Speech by SEC Chairman:
Welcoming Address to the AICPA Governing Council 2007 Fall Meeting


Chairman Christopher Cox

U.S. Securities and Exchange Commission

Marriott Tampa-Waterside Hotel
Tampa, Florida
October 22, 2007

Good morning, and welcome to all of you who've come to Tampa to celebrate the AICPA New Year, which traditionally kicks off with this fall meeting of the Governing Council. We've just finished celebrating our fiscal New Year at the SEC, on October 1. None of this, I hope, will prevent us from celebrating New Year's Eve in a couple of months, or from enjoying the Rose Parade in Pasadena on January 1. When you come to think of it, we've got a serious amount of celebrating to do! So let's get started right away.

My contribution to these particular New Year's festivities is simply to say thank you. Thank you to AICPA for your vision and leadership as founders of XBRL US and XBRL International.

Thank you for your pioneering work in developing the XBRL codes for U.S. GAAP.

And thank you for playing a pivotal role in reaching the milestone I announced September 25 in New York, when the XBRL-US project team completed the equivalent of the Human Genome Project for accounting.

As of now, we've mapped every constituent concept within U.S. Generally Accepted Accounting Principles. The team that you helped build to do this created labels for more than 15,000 different individual facts that companies might want to disclose under GAAP. And they neatly organized them into 60 groups, so that any company can quickly find the particular tag it's looking for.

In the first quarter of 2008, the completed U.S. GAAP tags will be broadly exposed for public trial during what we're calling the acceptance phase. And here again, we'll be counting on AICPA and the entire accounting profession to share your expertise as we engage in that review.

Your profession was the first to see the benefits of reporting with interactive data. You saw the possibilities for streamlining the process of preparing financial reports, for eliminating errors, for reducing costs, for making audits less painful and more reliable, and for letting the users of financial reports get much more useful information out of the financials than has ever been possible before.

And now, as companies are beginning to hear about interactive data, the accounting profession has an important new responsibility to explain to managers and boards of directors how it works, and why companies should want to use it.

As we're meeting here, there's another enterprising group of men and women hard at work on interactive data: the software engineers. They're busy writing improvements to accounting and financial reporting software that will take advantage of the full potential of interactive data. They need to hear from you, too, so that the next versions of their software products are easy to work with, and meet the requirements of both the public companies who will use them to prepare their financials, and the investors who will rely on them to analyze the data.

Back in 1887, when the forerunner of the AICPA was first organized, the accounting profession was decidedly low-tech. At the end of the day, a company controller might spend three or four hours just trying to figure out where the last nickel went. And if the petty cash didn't balance, he might just take it out of his pocket and put it in. In the 19th century, the concepts were certainly there, but the technology was primitive. The adding machine was generations into the future, and even the humble pocket calculator was almost a century away.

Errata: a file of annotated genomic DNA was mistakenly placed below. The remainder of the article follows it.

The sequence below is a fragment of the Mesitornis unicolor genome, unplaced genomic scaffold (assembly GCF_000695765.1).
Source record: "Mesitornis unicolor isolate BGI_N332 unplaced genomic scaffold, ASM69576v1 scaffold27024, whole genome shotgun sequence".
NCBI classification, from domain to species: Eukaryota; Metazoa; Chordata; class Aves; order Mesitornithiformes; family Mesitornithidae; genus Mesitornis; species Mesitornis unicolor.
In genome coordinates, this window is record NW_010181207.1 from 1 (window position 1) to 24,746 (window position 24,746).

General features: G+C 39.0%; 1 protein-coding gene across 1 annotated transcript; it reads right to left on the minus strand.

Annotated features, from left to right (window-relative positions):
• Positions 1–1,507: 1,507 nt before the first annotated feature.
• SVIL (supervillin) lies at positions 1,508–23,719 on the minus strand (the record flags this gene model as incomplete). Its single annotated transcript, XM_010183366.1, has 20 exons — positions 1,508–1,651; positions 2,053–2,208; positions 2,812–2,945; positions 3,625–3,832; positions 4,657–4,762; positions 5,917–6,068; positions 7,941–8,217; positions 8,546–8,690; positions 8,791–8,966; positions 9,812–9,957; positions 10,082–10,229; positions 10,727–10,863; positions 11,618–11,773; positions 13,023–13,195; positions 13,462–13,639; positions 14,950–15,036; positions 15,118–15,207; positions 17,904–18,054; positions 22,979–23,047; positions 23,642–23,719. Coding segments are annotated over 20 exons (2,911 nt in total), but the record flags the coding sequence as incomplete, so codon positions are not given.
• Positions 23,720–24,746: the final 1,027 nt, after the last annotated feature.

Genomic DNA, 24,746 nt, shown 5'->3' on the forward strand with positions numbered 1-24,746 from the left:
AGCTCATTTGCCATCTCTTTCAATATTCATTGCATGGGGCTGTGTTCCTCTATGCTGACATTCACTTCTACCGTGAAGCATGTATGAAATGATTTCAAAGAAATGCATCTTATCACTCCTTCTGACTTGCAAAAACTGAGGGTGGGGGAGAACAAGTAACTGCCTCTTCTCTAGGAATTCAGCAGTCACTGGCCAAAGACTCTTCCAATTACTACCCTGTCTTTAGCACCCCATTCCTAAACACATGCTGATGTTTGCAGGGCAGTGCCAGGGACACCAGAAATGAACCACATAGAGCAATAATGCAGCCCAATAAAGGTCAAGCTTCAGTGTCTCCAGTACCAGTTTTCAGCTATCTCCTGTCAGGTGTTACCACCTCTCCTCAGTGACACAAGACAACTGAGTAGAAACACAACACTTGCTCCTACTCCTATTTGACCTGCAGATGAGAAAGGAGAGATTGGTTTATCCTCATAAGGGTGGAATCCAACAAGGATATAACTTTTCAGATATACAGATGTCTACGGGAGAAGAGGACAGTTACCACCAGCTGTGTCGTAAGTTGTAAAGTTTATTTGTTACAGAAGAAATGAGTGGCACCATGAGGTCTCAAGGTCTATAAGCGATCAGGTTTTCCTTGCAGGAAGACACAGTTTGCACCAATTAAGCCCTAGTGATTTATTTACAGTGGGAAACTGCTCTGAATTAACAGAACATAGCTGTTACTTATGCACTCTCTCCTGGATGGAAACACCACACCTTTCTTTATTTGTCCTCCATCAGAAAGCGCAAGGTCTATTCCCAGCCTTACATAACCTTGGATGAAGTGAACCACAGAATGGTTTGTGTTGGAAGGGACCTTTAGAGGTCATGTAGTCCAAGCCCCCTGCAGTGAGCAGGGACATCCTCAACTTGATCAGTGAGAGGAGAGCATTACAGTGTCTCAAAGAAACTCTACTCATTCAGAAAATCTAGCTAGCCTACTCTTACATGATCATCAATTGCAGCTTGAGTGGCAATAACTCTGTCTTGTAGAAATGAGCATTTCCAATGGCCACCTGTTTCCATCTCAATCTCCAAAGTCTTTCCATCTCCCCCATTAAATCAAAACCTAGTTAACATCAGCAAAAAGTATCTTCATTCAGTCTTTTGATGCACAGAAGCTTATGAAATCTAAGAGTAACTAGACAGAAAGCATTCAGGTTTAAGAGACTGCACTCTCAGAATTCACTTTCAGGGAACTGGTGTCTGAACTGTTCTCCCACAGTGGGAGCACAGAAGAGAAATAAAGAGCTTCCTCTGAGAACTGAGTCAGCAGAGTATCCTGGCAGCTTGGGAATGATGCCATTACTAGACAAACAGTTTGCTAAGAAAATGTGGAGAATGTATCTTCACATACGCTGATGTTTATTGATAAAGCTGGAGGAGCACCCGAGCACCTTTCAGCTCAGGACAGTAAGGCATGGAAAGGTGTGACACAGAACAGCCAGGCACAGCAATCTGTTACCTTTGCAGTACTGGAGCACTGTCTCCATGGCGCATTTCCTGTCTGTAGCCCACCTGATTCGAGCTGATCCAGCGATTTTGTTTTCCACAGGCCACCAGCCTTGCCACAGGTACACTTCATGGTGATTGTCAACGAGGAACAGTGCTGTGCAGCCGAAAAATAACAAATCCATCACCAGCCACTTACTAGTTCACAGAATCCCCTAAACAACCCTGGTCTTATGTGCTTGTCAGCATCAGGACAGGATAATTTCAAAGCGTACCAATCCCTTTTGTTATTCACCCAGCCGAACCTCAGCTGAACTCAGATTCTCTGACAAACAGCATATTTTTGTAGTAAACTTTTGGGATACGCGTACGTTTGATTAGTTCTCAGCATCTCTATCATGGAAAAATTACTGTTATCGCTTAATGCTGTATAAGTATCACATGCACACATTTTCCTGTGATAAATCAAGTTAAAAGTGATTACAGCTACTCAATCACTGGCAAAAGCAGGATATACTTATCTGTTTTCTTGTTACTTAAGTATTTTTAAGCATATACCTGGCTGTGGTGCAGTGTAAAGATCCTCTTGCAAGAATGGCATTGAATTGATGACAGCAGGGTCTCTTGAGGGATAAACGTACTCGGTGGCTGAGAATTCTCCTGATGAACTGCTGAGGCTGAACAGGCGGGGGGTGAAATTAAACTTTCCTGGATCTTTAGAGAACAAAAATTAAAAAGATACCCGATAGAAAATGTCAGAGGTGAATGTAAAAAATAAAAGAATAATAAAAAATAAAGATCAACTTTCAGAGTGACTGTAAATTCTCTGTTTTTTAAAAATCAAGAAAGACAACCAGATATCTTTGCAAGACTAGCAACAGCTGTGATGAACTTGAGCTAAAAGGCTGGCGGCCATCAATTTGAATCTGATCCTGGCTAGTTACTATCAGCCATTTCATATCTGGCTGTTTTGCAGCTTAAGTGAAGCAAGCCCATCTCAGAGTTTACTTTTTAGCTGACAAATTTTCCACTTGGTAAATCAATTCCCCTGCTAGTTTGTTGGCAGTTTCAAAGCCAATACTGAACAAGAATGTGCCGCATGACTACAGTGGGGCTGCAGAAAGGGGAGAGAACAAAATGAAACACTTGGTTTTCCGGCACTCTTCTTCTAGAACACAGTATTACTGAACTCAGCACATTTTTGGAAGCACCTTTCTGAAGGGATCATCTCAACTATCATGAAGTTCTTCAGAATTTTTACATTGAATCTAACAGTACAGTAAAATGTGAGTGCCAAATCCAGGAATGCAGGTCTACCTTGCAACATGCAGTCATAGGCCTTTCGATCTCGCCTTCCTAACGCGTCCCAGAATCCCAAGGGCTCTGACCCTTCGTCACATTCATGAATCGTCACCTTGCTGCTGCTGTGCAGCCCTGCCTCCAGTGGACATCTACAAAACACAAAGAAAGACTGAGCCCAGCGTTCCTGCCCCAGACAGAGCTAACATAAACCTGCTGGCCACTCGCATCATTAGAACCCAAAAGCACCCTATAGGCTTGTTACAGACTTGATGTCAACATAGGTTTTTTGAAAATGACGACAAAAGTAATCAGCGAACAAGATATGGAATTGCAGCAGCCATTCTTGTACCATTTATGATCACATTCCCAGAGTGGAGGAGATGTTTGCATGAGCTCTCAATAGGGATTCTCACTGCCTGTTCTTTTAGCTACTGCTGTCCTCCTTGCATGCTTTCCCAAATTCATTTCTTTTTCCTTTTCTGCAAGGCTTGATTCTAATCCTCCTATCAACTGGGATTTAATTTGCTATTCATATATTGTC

Today, as trillions of dollars move across the globe each day, the basic precepts of accounting remain intact as the stable foundation of what's now a fantastically sophisticated financial system. And what makes these essential concepts work is not just that they've been refined for the modern age, but importantly, that they've been given broader reach than ever before because of technology. Our ability to instantly compile, distribute, and analyze numbers, and to routinize the consistent application of accounting principles through automation, means that accounting is even more valuable today, even as the job it's being asked to do has gotten far more complex.

At the AICPA, you've been visionaries in realizing the possibilities for not only a domestic, but a truly international means of exchanging financial information using common data tags. We're on the threshold of exciting changes that will usher in significant benefits for investors, public companies, and our global capital markets. Given the size and reach of global public finance, it's not overstatement to say we stand to improve the economies of every participant nation, and thus the entire world.

Such an ambitious agenda is probably too much to accomplish in a single New Year's celebration. It's a good thing we have more than one to work with.

It's a pleasure to join you, even if only by video, here in Tampa. As a final thank you, thanks for volunteering your time and for contributing your expertise, your judgment, and your integrity as a member of the Governing Council and the national leadership of AICPA. The accounting profession is a critical gatekeeper for America's investors, and wise leadership of the profession is a blessing we should never take for granted. On behalf of all of us at the SEC, we're proud to be your partners.